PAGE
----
Gold-leaf electroscopes are designed to detect static electricity. Charge placed on the metal cap spreads to the stem and the gold leaf of the electroscope. Because they then have the same charge, the stem and leaf repel each other. This will cause the leaf to bend away from the stem.
The electroscope is an important tool in illustrating the photoelectric effect. Let us say that the scope is negatively charged throughout. There is an excess of electrons and the leaf is separated from the stem. But if we then shine high-frequency light onto the cap, the scope discharges and the leaf will fall limp. This is because the frequency of the light shining on the cap is above the cap's threshold frequency. The photons in the light have enough energy to liberate electrons from the cap, reducing its negative charge. This will discharge a negatively charged electroscope and further charge a positive electroscope.
However, if the EM radiation hitting the metal cap does not have a high enough frequency, (its frequency is below the threshold value for the cap) then the leaf will never discharge, no matter how long one shines the low-frequency light at the cap.
Since the energy of the photoelectrons emitted is exactly the energy of the incident photon minus the material's work function or binding energy, the work function of a sample can be determined by bombarding it with a monochromatic X-ray source or UV source (typically a helium discharge lamp), and measuring the kinetic energy distribution of the electrons emitted.
Photoelectron spectroscopy is done in a high vacuum environment, since the electrons would be scattered by air.
A typical electron energy analyzer is a concentric hemispherical analyzer (CHA), which uses an electric field to divert electrons different amounts depending on their kinetic energies. For every element and core (atomic orbital) there will be a different binding energy. The many electrons created from each will then show up as spikes in the analyzer, and can be used to determine the elemental composition of the sample.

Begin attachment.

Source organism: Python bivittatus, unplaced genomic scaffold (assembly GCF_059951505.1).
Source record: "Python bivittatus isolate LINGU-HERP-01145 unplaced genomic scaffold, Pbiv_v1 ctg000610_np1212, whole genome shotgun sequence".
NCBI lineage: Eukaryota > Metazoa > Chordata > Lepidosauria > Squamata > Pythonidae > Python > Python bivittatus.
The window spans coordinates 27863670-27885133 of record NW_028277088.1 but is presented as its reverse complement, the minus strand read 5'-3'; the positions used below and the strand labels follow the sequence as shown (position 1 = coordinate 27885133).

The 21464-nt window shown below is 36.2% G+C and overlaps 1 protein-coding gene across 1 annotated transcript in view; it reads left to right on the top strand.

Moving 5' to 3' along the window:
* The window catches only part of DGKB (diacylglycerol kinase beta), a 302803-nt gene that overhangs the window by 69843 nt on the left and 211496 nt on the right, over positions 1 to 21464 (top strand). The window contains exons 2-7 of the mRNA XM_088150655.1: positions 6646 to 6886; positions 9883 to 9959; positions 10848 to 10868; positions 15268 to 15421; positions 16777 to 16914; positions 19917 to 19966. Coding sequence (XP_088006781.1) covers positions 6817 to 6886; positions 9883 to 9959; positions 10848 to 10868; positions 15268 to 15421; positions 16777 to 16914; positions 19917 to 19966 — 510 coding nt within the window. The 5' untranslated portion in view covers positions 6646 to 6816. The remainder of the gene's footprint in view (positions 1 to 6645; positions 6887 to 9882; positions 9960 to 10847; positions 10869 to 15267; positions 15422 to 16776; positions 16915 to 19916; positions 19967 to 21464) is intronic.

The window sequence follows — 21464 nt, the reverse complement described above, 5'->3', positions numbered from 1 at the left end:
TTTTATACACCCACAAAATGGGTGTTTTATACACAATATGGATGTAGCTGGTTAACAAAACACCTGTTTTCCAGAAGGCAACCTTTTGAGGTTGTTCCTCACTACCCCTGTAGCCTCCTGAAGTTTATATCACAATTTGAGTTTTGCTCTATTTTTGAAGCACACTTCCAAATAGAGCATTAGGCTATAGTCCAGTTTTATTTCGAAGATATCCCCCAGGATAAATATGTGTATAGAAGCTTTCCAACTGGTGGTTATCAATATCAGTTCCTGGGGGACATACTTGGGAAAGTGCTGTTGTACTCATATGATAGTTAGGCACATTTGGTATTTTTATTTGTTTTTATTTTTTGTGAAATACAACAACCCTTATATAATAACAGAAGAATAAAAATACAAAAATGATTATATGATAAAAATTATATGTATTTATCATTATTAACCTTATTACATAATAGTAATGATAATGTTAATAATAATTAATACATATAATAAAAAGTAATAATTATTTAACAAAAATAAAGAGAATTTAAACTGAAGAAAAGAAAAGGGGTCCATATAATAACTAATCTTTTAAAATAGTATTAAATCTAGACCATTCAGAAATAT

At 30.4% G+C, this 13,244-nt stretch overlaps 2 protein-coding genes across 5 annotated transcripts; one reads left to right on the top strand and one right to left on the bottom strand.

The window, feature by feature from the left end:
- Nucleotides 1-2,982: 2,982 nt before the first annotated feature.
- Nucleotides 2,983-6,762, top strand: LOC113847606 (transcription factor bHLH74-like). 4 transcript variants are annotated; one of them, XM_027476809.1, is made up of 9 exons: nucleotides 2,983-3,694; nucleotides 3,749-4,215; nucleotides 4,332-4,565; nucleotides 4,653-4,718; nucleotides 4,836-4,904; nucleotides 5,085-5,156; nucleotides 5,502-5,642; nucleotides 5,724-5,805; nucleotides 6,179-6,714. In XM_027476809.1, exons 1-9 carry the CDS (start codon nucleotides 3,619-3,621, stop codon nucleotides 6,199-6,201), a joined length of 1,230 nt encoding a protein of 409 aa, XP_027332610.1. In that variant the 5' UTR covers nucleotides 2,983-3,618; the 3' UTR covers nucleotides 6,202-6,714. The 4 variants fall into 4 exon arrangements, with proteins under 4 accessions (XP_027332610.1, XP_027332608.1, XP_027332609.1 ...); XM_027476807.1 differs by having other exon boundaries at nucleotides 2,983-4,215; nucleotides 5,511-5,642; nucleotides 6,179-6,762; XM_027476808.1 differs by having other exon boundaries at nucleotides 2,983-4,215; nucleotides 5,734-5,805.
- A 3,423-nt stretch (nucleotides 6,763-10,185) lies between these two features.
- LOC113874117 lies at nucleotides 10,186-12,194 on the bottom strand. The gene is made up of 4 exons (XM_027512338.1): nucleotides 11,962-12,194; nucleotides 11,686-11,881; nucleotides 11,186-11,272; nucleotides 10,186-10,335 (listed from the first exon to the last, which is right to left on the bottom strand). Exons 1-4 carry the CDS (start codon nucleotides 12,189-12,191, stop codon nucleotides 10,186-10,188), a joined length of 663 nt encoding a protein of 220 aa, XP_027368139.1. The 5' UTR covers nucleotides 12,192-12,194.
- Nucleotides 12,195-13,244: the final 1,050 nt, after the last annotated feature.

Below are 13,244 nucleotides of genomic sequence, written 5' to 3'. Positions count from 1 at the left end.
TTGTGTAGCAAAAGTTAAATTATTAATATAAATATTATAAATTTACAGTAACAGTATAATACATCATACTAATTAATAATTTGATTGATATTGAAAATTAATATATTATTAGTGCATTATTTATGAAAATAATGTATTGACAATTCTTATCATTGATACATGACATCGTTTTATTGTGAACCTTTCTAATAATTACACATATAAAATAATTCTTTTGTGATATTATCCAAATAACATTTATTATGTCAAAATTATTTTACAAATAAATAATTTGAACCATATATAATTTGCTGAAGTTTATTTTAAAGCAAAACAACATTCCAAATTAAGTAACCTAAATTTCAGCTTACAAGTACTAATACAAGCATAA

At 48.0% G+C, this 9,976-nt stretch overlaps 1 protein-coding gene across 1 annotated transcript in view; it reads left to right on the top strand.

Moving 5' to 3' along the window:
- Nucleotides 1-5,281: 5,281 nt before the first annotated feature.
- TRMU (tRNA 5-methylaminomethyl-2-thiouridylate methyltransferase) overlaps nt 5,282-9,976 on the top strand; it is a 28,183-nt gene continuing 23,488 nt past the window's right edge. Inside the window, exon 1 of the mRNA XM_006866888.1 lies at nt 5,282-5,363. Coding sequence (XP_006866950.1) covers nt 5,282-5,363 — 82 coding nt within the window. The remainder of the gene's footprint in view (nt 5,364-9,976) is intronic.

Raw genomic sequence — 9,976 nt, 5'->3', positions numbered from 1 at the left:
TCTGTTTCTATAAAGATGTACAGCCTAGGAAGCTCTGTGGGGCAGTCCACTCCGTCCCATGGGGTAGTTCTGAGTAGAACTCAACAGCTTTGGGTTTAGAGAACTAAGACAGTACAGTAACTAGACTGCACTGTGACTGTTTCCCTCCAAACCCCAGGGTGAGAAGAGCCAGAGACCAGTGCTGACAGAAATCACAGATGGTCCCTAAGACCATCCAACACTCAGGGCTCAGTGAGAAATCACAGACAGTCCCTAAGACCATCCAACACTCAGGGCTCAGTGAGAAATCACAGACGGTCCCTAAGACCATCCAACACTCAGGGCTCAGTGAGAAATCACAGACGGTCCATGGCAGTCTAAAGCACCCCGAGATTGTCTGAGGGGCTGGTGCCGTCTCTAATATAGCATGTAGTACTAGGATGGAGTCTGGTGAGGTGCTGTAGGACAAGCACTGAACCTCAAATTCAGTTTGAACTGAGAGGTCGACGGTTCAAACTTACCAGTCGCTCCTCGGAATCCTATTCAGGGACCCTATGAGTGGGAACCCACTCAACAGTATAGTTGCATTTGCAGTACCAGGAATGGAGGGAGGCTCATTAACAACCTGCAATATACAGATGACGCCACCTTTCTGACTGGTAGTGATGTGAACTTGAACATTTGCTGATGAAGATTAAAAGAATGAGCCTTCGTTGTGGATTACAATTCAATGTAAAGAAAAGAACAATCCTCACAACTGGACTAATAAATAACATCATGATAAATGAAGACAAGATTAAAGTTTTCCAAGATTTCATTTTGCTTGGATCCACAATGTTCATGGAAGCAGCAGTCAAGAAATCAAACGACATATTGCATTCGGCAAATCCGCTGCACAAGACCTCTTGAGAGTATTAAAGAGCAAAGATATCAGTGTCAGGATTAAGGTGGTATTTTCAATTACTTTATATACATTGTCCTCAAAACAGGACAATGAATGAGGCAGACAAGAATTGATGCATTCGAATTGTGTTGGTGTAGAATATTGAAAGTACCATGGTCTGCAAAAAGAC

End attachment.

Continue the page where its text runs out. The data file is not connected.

The photoelectric effect will cause spacecraft exposed to sunlight to develop a positive charge. This can get up to the tens of volts. This can be a major problem, as other parts of the spacecraft in shadow develop a negative charge (up to several kilovolts) from nearby plasma, and the imbalance can discharge through delicate electrical components. The static charge created by the photoelectric effect is self-limiting, though, because a more highly-charged object gives up its electrons less easily.
Light from the sun hitting lunar dust causes it to become charged through the photoelectric effect. The charged dust then repels itself and lifts off the surface of the Moon by electrostatic levitation. This manifests itself almost like an "atmosphere of dust," visible as a thin haze and blurring of distant features, and visible as a dim glow after the sun has set. This was first photographed by the Surveyor program probes in the 1960s. It is thought that the smallest particles are repelled up to kilometers high, and that the particles move in "fountains" as they charge and discharge.
Photons hitting a gallium arsenide plate in night vision devices cause the ejection of photoelectrons due to the photoelectric effect. These are then amplified into a cascade of electrons that light up a phosphor screen.
All links retrieved October 19, 2016.